A nuclear reactor in northeastern Japan damaged by the 2011 earthquake-tsunami disaster is all but certain to resume operations as the governor of the prefecture hosting the facility has decided to give consent, local officials said Wednesday.
For the No. 2 unit of the Onagawa nuclear plant in Miyagi Prefecture to restart, winning consent from local government leaders is the last remaining step needed after it cleared a national safety screening in February.
Miyagi Gov. Yoshihiro Murai will formally announce his consent by the end of the year, according to the officials, who spoke on condition of anonymity.
By doing so, he would be the first governor of a disaster-hit prefecture to give the green light to the restart of a nuclear reactor.
The other heads of local governments whose consent is essential are the mayors of the city of Ishinomaki and the town of Onagawa where the plant operated by Tohoku Electric Power Co. straddles.
Of them, Ishinomaki Mayor Hiroshi Kameyama has already expressed his willingness to give the nod, and such a move is backed by the two municipalities' assemblies.
After the quake triggered one of the world's worst nuclear crises in neighboring Fukushima Prefecture and caused all of Japan's 54 reactors to halt at one point, nine units at five plants in the country have restarted following regulatory and local approval.
Murai has come to believe residents will support his stance after the prefectural assembly adopted a plea seeking his consent at a panel meeting Tuesday and is set to approve it at a plenary session next week, the officials said.
"When the plenary session shows its stance, I will make a decision upon hearing the opinions of mayors of cities, towns and villages within the prefecture," Murai said.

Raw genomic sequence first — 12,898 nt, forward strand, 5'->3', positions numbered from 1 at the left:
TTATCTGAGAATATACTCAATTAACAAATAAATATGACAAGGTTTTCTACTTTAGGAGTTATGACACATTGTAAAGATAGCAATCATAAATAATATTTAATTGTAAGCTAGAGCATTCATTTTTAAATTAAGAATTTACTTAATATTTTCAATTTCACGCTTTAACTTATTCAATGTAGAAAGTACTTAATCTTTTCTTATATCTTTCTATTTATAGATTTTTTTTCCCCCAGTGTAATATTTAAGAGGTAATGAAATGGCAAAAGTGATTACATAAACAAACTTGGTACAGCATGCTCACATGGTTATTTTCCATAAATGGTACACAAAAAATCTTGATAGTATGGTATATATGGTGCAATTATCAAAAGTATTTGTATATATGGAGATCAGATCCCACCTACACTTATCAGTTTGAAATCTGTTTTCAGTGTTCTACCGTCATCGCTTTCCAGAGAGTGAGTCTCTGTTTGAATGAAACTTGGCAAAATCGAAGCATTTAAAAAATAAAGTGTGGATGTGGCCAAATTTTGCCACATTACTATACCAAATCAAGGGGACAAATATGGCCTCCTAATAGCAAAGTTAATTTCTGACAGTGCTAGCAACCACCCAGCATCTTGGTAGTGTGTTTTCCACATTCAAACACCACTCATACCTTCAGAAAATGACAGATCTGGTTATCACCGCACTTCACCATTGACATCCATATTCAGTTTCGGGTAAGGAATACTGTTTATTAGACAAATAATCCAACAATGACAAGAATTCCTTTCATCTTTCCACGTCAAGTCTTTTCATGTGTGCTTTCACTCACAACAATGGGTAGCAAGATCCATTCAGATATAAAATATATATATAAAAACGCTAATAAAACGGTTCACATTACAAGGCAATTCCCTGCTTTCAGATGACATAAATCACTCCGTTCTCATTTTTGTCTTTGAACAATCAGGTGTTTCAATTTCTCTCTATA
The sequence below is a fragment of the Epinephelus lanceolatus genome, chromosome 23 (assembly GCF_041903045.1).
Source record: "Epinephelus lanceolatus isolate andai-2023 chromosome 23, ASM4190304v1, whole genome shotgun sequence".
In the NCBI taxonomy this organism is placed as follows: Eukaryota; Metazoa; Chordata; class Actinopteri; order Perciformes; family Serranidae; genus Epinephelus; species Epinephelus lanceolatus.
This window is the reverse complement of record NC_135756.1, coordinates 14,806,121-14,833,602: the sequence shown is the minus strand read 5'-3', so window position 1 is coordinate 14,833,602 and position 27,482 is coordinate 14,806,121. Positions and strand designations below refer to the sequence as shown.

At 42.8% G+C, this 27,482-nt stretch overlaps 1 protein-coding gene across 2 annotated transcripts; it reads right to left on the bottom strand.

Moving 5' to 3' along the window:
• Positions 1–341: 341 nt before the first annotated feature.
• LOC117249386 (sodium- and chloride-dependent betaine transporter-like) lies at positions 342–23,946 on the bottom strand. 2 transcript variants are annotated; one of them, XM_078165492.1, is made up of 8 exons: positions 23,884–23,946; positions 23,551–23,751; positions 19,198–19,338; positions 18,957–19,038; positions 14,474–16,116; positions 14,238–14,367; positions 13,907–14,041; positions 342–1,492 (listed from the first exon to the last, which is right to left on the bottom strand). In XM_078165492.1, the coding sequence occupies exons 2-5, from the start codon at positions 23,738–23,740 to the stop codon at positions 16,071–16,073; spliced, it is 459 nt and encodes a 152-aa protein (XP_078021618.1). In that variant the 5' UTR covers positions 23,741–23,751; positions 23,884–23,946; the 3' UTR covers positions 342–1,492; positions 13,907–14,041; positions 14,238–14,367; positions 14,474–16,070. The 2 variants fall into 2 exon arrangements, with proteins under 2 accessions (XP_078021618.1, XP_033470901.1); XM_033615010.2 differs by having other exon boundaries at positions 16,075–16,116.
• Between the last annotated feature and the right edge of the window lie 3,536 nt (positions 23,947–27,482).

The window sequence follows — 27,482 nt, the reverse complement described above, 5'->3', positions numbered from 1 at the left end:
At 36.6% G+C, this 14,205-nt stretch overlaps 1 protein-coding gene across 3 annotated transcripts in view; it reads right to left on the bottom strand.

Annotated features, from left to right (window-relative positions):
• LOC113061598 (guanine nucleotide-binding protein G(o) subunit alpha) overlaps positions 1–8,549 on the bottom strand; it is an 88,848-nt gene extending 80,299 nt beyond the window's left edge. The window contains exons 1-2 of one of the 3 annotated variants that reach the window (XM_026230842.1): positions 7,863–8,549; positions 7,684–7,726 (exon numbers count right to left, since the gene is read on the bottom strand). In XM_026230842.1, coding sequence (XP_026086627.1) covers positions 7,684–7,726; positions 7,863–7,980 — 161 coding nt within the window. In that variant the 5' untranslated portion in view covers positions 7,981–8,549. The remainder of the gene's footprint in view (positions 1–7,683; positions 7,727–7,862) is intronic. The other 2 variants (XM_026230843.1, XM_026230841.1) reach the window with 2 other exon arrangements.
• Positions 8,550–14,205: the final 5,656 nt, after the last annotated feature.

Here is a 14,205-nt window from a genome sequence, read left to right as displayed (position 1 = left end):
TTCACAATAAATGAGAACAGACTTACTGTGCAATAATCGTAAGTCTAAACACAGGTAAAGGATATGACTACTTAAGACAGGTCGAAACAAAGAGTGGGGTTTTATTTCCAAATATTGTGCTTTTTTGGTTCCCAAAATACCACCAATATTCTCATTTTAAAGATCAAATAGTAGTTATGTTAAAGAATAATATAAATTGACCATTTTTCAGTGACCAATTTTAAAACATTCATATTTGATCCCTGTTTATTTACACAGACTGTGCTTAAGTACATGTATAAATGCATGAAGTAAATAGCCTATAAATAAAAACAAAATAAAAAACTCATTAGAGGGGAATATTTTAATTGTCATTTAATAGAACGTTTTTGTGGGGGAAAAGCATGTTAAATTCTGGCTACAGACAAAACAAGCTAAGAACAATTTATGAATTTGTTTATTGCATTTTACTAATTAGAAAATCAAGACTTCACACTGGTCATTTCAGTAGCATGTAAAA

The 825,000-kilowatt reactor won the approval of the Nuclear Regulation Authority in February, becoming the second disaster-damaged reactor to pass stricter safety standards after the Fukushima nuclear disaster -- the worst since the 1986 Chernobyl accident.
At the Onagawa complex, all three reactors -- the same boiling water reactors as in Fukushima -- shut down when a massive quake and a 13-meter tsunami hit northeastern Japan on March 11, 2011, flooding the underground floors of the No. 2 unit.
However, the plant's emergency cooling system did not fail and there was no meltdown of the type that occurred at three of the six reactors at the Fukushima Daiichi plant of Tokyo Electric Power Company Holdings Inc.
Tohoku Electric Power Co. aims to restart the Onagawa No. 2 reactor in 2022 at the earliest, after completing anti-disaster work such as the construction of an 800-meter-long seawall at the plant. It has already decided to scrap the No. 1 unit.
Other boiling water reactors at TEPCO's Kashiwazaki-Kariwa plant in Niigata Prefecture and the Tokai No. 2 plant of Japan Atomic Power Co. in Ibaraki Prefecture have also won the regulator's approval to resume operations but have yet to obtain local consent.